Texas Parks & Wildlife Magazine   




Time for Spring Turkeys

It’s spring turkey hunting season in Texas. Dates depend on where you’re hunting and which one of our three subspecies you seek — the abundant Rio Grande turkeys, the thriving eastern turkeys or the small populations of Merriam’s turkeys in West Texas.

Turkeys now inhabit 223 of the 254 counties in Texas; you can see them roam at many Texas state parks. One of the most substantial and oldest winter turkey roosts is at South Llano River State Park near Junction.

Want to bag your own turkey? You can hunt for them on many of our wildlife management areas and other public hunting lands.

Polish up your skills and knowledge and let’s get ready to gobble.

Be Safe

•Point the muzzle of your firearm in a safe direction at all times.

•Be sure of your target and what is in front of it and beyond it before taking the shot.

•Camouflage is recommended attire, but avoid wearing dark colors (like a turkey’s body), or red, white or blue material (like a gobbler’s head).

•Wear hunter orange into and out of a turkey hunting area on public lands, especially if you are carrying a harvested bird. 

Be Legal

•Download the TPWD Outdoor Annual app and read all applicable hunting regulations (county limits, taking of hens, use of shotguns).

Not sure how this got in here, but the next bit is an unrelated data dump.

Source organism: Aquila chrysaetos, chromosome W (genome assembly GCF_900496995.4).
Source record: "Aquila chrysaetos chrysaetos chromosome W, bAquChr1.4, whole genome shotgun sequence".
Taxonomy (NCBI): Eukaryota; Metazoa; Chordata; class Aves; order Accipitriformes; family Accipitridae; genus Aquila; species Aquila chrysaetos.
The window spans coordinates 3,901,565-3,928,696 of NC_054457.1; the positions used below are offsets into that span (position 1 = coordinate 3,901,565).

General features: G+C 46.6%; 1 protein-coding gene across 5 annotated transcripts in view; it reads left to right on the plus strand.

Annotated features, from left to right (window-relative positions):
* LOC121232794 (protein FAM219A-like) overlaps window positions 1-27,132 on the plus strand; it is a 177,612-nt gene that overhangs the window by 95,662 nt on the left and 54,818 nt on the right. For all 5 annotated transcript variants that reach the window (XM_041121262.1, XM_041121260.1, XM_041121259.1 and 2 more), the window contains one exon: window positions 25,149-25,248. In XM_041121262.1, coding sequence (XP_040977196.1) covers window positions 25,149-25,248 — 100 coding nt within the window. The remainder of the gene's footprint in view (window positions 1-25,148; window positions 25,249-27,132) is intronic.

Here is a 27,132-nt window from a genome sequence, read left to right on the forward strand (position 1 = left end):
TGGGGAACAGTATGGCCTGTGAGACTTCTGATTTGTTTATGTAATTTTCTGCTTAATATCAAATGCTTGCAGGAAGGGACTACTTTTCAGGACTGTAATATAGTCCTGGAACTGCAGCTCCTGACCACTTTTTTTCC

•Make sure you hunt within legal shooting hours and never shoot turkeys that are roosting.

•Complete/cut out dates and attach appropriate turkey hunting tag immediately upon kill. Attach it in a secure manner, usually around the turkey’s leg.

•Properly identify female (hen) from male (gobbler, tom, jake) turkeys by noting color of breast feathers/head, presence of a beard, relative size and strutting/calling behaviors.

Be Smart

•Properly pattern your shotgun and practice your calling well before the turkey hunting season.

•Take a Turkey Hunting 101 course and learn more

•Scout your turkey hunting area before the season and note sounds, roosting areas, droppings, loafing areas, daily patterns, flock composition and related signs and behaviors.

•Try various types of calls (box, glass, slate, mouth, tube) to mimic different hen or gobbler turkey sounds and tones.

 Steve Hall  Chris Nelson

back to top ^

» Like this story? If you enjoy reading articles like this, subscribe to Texas Parks & Wildlife magazine.


    Texas Parks & Wildlife Magazine 
Sign up for email updates
Sign up for email updates